Young people play a critical role in protecting the climate. According to the United Nations Framework Convention on Climate Change (UNFCCC) Secretary General Patricia Espinosa, “Young people want to be involved in the process, and we value that interest.”
In Earth Science, our sixth grade students are taking on climate change as part of their Houston 2120 project.
The Houston 2120 project is driven by one question – how can we impact Houstonians to curve climate change?
During this project, students are researching what Houston looked like during the late 1800s compared to now. They will also predict what Houston will be like in 100 years.
Divided into three groups, the students will each have a different focus. They can choose wildlife, vegetation, transportation, agriculture, outdoor spaces (parks), healthcare and housing. Within these categories, the students can choose a more specific focus.
“I am really excited about this project because the students of today will be the stewards of our Earth tomorrow,” said Lorien Foux, Science Teacher. “I am hopeful that this project will be highly relevant to the students as this Earth they are inheriting is the only one they have.”
Making the Real-Life Connection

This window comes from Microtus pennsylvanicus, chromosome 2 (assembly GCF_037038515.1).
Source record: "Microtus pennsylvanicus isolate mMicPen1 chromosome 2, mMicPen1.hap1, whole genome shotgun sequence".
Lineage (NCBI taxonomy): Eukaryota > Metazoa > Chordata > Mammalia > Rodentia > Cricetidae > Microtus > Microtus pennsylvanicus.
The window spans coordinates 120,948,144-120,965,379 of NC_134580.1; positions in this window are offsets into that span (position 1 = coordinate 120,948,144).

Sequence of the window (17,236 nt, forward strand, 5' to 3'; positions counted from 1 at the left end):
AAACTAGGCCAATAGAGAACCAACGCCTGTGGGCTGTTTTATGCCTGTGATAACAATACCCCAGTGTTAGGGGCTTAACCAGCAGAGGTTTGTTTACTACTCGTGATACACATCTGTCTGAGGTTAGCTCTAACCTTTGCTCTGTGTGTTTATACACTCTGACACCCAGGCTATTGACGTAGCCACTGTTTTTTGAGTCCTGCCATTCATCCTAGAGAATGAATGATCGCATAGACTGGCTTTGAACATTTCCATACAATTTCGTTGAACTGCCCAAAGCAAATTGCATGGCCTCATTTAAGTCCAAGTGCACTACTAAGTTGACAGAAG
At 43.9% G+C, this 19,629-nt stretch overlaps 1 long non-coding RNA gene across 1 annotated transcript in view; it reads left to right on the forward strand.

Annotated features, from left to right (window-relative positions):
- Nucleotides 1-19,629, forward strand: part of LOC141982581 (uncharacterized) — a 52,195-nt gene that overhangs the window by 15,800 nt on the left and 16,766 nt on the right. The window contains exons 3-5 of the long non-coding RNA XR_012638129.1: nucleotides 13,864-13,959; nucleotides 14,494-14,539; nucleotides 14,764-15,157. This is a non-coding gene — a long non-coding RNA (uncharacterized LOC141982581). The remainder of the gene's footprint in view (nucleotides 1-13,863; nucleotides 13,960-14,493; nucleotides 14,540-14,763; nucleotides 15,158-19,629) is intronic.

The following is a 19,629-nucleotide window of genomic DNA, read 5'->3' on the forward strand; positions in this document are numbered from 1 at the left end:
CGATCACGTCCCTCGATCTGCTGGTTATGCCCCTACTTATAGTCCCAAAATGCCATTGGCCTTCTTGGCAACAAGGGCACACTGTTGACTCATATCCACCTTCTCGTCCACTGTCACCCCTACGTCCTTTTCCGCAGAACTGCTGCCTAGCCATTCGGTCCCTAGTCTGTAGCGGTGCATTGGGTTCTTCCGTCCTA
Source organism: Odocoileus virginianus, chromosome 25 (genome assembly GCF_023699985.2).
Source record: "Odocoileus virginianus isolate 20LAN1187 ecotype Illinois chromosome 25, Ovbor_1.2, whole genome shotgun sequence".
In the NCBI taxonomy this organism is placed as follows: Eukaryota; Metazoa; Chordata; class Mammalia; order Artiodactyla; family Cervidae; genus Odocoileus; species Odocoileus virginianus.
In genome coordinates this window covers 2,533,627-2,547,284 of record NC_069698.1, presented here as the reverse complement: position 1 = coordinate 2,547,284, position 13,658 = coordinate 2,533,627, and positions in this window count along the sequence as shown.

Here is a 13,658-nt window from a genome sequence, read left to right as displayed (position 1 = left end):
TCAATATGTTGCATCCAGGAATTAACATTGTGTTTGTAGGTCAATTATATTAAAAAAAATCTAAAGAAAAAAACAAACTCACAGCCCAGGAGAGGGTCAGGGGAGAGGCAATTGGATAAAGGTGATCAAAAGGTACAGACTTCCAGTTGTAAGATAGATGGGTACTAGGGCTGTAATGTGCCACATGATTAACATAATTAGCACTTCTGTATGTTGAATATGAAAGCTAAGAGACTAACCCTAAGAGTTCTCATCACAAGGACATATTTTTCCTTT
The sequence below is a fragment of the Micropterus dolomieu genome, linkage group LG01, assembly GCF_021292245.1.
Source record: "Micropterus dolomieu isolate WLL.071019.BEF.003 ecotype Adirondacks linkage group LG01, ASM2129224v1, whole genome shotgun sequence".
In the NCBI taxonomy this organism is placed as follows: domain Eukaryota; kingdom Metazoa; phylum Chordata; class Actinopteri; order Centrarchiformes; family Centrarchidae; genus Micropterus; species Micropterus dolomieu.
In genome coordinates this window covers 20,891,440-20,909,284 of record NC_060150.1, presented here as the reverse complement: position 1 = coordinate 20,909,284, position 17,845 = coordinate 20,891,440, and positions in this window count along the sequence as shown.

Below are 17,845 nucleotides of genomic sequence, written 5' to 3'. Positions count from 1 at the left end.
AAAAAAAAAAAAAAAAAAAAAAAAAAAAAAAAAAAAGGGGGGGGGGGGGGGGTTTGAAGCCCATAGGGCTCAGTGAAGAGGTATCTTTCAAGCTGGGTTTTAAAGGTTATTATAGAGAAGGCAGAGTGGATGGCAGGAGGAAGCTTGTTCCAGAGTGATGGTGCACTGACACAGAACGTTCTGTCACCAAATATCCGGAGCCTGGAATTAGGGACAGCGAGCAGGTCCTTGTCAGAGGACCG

To add an element of real-life connection, the students had the opportunity to meet and interview Meteorologist Justin Stapleton from KPRC Channel 2 via Zoom. During this time, they discussed how our climate in Houston has changed in the last ten years. They discussed how the influx of people coming to Houston has changed the weather. Mr. Stapleton also provided an understanding on how predictions are made using weather models with real-time weather data.
“We are so incredibly grateful that Mr. Stapleton was able to join us,” said Amy McAfee, Science Teacher. “The students were able to ask some great questions and gain some much-needed insight.”
At the end of the project, as a culminating project; each group of students will produce a section of a graphic novel about meteorology for our second grade students that will teach them about the weather, create a scientific article for the Houston Chronicle, produce an abstract film and an interactive artistic app (similar to Pokémon Go).